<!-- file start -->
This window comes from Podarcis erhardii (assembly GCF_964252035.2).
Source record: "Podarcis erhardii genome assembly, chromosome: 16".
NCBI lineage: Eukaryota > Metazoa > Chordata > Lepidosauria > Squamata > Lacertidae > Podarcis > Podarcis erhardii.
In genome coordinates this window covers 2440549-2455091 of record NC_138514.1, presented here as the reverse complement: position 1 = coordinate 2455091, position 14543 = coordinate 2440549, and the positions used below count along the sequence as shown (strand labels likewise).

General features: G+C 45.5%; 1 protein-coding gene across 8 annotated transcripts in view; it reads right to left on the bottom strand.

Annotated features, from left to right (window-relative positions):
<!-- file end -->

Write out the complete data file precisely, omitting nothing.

This window comes from Podarcis erhardii (assembly GCF_964252035.2).
Source record: "Podarcis erhardii genome assembly, chromosome: 16".
NCBI lineage: Eukaryota > Metazoa > Chordata > Lepidosauria > Squamata > Lacertidae > Podarcis > Podarcis erhardii.
In genome coordinates this window covers 2440549-2455091 of record NC_138514.1, presented here as the reverse complement: position 1 = coordinate 2455091, position 14543 = coordinate 2440549, and the positions used below count along the sequence as shown (strand labels likewise).

General features: G+C 45.5%; 1 protein-coding gene across 8 annotated transcripts in view; it reads right to left on the bottom strand.

Annotated features, from left to right (window-relative positions):